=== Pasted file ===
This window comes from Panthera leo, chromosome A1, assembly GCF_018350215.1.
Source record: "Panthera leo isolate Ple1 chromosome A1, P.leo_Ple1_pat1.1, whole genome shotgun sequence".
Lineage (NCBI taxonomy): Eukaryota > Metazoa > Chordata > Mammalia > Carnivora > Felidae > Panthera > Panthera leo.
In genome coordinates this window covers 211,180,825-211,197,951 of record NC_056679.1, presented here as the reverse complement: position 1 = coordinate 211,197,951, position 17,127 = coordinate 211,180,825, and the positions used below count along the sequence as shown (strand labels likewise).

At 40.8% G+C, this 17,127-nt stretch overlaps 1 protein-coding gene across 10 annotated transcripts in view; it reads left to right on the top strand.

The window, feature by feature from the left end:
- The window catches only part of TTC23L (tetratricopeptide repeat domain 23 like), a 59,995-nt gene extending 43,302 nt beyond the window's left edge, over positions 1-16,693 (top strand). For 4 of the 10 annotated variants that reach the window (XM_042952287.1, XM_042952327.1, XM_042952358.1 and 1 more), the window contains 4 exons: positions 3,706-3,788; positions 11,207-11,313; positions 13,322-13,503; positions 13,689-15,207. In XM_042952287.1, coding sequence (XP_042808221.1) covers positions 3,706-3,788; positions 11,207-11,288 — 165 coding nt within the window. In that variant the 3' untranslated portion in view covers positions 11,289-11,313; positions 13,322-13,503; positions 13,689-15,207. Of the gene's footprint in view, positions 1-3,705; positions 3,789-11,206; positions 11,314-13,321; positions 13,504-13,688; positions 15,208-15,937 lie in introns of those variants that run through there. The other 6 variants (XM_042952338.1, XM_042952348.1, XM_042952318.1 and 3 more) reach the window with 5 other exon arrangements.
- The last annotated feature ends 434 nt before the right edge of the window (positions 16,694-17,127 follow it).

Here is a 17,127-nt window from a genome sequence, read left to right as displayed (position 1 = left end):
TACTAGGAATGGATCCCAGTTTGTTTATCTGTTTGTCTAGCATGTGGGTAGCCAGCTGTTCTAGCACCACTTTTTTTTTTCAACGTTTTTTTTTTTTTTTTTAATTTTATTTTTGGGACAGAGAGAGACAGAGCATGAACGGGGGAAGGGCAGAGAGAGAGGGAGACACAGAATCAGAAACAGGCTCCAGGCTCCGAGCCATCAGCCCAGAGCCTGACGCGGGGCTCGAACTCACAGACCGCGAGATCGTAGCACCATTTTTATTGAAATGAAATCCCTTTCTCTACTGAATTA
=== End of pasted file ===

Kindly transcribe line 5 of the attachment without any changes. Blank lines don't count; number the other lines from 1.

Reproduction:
At 40.8% G+C, this 17,127-nt stretch overlaps 1 protein-coding gene across 10 annotated transcripts in view; it reads left to right on the top strand.